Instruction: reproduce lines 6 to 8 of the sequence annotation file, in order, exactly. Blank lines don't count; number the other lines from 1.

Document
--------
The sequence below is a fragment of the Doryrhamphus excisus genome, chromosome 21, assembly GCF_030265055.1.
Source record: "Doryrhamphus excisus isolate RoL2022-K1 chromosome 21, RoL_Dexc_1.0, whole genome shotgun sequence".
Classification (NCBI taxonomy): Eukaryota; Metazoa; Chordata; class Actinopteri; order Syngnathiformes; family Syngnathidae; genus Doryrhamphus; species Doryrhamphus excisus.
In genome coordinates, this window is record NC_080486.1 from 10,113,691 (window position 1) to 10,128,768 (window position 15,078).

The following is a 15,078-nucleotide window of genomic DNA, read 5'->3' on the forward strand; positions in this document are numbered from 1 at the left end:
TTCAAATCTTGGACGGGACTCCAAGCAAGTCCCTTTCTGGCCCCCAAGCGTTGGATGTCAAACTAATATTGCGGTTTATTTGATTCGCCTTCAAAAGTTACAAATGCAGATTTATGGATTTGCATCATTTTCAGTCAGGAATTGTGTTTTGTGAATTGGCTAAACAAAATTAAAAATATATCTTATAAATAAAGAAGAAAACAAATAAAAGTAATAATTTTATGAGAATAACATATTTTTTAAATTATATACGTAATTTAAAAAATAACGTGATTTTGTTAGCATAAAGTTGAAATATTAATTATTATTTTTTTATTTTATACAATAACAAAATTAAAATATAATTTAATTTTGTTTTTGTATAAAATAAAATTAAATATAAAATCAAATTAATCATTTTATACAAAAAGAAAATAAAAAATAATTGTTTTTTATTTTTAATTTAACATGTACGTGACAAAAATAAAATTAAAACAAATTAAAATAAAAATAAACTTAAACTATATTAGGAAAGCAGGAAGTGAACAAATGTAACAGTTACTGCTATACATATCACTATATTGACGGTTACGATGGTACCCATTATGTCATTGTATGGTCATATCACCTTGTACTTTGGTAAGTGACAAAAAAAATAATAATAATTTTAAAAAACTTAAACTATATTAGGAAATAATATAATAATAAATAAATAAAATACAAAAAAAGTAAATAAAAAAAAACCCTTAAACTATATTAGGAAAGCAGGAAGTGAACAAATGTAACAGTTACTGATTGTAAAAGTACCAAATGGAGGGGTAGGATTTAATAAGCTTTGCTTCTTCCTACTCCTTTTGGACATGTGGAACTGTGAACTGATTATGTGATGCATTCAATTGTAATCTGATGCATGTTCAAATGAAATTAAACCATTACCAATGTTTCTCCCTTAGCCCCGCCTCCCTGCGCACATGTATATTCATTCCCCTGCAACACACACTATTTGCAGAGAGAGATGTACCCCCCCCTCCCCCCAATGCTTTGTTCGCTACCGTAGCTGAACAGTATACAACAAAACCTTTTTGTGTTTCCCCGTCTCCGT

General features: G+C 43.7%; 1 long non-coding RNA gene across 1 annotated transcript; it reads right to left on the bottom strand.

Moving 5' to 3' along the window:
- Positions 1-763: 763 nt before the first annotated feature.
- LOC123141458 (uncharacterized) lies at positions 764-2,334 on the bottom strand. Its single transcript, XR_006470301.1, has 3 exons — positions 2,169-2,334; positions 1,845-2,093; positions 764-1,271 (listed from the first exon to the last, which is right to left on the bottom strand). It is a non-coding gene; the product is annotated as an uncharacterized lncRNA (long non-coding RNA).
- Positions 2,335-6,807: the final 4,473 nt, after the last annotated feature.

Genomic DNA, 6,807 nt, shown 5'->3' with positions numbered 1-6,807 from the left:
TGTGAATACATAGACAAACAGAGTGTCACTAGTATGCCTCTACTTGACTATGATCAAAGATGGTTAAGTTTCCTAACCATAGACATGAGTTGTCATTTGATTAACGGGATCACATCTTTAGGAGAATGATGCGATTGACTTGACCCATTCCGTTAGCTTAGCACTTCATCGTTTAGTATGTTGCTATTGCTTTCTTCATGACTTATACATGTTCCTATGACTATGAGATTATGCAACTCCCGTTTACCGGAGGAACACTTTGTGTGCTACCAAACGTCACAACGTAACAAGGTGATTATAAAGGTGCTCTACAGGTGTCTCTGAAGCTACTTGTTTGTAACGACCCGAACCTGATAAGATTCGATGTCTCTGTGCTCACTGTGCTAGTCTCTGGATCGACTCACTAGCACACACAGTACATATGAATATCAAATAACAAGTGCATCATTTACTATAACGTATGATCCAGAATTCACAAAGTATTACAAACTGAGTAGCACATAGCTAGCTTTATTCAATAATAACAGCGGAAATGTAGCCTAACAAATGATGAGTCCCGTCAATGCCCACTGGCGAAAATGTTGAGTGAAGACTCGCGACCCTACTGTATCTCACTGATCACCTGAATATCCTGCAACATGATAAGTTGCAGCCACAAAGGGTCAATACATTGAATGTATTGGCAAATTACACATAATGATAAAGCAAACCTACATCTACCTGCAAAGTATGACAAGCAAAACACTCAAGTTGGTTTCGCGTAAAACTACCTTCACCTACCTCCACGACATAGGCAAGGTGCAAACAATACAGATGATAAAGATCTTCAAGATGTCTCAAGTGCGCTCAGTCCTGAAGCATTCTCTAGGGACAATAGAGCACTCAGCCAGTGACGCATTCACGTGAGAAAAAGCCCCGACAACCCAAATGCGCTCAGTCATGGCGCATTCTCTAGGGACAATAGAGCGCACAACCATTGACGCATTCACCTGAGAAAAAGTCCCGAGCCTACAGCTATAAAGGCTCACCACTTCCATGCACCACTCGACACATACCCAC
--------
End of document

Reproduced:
TTCAAATCTTGGACGGGACTCCAAGCAAGTCCCTTTCTGGCCCCCAAGCGTTGGATGTCAAACTAATATTGCGGTTTATTTGATTCGCCTTCAAAAGTTACAAATGCAGATTTATGGATTTGCATCATTTTCAGTCAGGAATTGTGTTTTGTGAATTGGCTAAACAAAATTAAAAATATATCTTATAAATAAAGAAGAAAACAAATAAAAGTAATAATTTTATGAGAATAACATATTTTTTAAATTATATACGTAATTTAAAAAATAACGTGATTTTGTTAGCATAAAGTTGAAATATTAATTATTATTTTTTTATTTTATACAATAACAAAATTAAAATATAATTTAATTTTGTTTTTGTATAAAATAAAATTAAATATAAAATCAAATTAATCATTTTATACAAAAAGAAAATAAAAAATAATTGTTTTTTATTTTTAATTTAACATGTACGTGACAAAAATAAAATTAAAACAAATTAAAATAAAAATAAACTTAAACTATATTAGGAAAGCAGGAAGTGAACAAATGTAACAGTTACTGCTATACATATCACTATATTGACGGTTACGATGGTACCCATTATGTCATTGTATGGTCATATCACCTTGTACTTTGGTAAGTGACAAAAAAAATAATAATAATTTTAAAAAACTTAAACTATATTAGGAAATAATATAATAATAAATAAATAAAATACAAAAAAAGTAAATAAAAAAAAACCCTTAAACTATATTAGGAAAGCAGGAAGTGAACAAATGTAACAGTTACTGATTGTAAAAGTACCAAATGGAGGGGTAGGATTTAATAAGCTTTGCTTCTTCCTACTCCTTTTGGACATGTGGAACTGTGAACTGATTATGTGATGCATTCAATTGTAATCTGATGCATGTTCAAATGAAATTAAACCATTACCAATGTTTCTCCCTTAGCCCCGCCTCCCTGCGCACATGTATATTCATTCCCCTGCAACACACACTATTTGCAGAGAGAGATGTACCCCCCCCTCCCCCCAATGCTTTGTTCGCTACCGTAGCTGAACAGTATACAACAAAACCTTTTTGTGTTTCCCCGTCTCCGT

General features: G+C 43.7%; 1 long non-coding RNA gene across 1 annotated transcript; it reads right to left on the bottom strand.

Moving 5' to 3' along the window: